Today, somewhat ironically, is the birthday of both Adam Smith, the author of The Wealth of Nations, which includes the seminal idea of the market as an "invisible hand" guiding production of useful goods, and John Maynard Keynes, the 20th Century economist most associated with the intrusion of government into free markets. If you've followed the Regular Guy Believes, you'll know that I'm more of an Adam Smith guy (or a Hayek guy), and that I think government intervention in the markets has, for the most part, been damaging and dangerous, and remains so. As Smith said, "Little else is requisite to carry a state to the highest degree of opulence from the lowest barbarism but peace, easy taxes, and a tolerable administration of justice: all the rest being brought about by the natural course of things."
On the other hand, as Keynes would say, in the long run, we're all dead anyway.*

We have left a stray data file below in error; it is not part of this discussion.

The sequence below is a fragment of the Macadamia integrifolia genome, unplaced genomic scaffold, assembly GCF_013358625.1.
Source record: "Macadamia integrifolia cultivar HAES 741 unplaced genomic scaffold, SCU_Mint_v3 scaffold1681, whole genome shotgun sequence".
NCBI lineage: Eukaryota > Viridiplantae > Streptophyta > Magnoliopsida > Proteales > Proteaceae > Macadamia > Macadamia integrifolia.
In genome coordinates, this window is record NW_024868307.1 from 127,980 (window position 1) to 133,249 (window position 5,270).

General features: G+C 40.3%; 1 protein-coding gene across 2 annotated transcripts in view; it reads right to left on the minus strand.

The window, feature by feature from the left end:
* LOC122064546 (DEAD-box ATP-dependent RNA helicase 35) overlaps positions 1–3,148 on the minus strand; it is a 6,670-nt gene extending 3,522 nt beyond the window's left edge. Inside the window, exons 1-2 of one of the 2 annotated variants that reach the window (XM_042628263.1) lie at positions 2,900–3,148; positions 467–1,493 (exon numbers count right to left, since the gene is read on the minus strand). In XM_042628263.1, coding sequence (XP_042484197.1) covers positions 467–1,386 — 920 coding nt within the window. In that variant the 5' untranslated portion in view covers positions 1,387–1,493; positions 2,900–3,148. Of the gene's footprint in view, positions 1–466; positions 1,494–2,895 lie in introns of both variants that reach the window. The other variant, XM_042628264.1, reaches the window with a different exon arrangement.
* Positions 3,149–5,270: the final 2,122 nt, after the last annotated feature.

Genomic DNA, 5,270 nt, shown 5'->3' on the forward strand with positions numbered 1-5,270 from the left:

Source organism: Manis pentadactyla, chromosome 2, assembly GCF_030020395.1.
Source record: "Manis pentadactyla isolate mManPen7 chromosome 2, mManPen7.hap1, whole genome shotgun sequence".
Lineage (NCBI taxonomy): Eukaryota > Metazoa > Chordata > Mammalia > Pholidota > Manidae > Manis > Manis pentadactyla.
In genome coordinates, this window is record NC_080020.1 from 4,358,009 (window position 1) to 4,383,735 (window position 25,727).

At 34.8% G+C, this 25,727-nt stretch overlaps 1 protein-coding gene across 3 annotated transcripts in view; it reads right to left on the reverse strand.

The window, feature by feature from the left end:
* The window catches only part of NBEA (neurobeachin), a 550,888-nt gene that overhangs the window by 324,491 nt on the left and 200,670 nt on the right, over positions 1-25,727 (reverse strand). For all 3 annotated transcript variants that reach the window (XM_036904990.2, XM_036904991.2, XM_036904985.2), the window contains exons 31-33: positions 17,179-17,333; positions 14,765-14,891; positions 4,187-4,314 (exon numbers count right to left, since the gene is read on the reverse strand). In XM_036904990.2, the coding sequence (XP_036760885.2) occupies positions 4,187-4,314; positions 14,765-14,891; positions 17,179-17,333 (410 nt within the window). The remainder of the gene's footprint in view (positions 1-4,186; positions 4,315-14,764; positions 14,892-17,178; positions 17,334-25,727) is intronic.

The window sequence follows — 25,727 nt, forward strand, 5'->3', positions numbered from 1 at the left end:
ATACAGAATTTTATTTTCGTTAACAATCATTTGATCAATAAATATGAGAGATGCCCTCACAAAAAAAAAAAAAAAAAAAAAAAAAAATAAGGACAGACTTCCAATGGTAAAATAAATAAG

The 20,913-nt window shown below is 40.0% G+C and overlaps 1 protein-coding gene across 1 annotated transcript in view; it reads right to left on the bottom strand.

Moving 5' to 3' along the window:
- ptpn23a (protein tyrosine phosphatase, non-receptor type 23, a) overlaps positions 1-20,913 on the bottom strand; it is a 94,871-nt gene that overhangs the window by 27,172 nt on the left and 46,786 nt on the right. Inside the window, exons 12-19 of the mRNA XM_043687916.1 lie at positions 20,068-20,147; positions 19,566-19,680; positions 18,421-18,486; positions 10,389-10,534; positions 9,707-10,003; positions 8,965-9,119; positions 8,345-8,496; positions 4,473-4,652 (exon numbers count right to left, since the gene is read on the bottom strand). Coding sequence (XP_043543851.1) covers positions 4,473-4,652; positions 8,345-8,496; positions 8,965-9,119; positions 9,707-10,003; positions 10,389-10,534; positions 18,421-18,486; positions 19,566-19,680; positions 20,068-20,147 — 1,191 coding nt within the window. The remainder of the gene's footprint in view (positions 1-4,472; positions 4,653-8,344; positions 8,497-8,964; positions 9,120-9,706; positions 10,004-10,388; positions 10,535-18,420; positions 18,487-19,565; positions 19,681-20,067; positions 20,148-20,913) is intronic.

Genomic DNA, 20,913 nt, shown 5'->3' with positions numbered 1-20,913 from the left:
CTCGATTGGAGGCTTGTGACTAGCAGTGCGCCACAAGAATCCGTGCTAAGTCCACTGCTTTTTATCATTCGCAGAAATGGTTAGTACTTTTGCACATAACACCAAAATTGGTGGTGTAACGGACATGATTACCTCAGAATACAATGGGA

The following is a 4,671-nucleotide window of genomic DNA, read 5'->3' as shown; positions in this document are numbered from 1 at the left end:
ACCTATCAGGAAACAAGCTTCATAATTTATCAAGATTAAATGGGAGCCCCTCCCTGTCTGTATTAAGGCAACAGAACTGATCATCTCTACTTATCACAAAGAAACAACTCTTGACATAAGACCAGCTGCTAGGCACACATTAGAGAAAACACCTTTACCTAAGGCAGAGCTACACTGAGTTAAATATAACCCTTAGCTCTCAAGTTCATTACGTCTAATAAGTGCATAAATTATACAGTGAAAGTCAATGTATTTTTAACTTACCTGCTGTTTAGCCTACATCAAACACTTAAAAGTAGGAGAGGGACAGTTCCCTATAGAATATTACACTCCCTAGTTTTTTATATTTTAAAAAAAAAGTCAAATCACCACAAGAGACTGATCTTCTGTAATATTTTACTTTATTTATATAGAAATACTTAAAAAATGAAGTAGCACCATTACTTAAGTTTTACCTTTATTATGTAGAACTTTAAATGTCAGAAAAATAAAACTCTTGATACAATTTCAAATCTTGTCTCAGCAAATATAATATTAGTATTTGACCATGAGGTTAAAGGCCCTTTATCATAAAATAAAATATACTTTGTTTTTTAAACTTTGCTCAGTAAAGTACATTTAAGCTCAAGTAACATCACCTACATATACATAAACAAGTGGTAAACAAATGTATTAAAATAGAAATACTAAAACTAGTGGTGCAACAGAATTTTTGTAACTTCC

* By the way, there was a recent kerfuffle about the great economic historian, Niall Ferguson, who had the temerity to note that Keynes may have believed this because, as a childless bisexual, he had little stake in the future. Ferguson was essentially subjected to online re-education camp and made to abjectly apologize for this thought crime, although it strikes me as almost completely banal and true that people without children (whether homosexual or not... that was undoubtedly Ferguson's mistake), have less stake in the future. I would even stretch the point further... cultures with low birthrates (like much of Western Europe), which tend to have high debt and low savings rates, also tend to have fallen away from religion, which, among other things, gives human beings a longer time horizon (eternity) and sanctifies having more children and passing on one's faith. The connection between smaller families and less religious belief is the subject of a new book by Mary Eberstadt called How the West Really Lost God.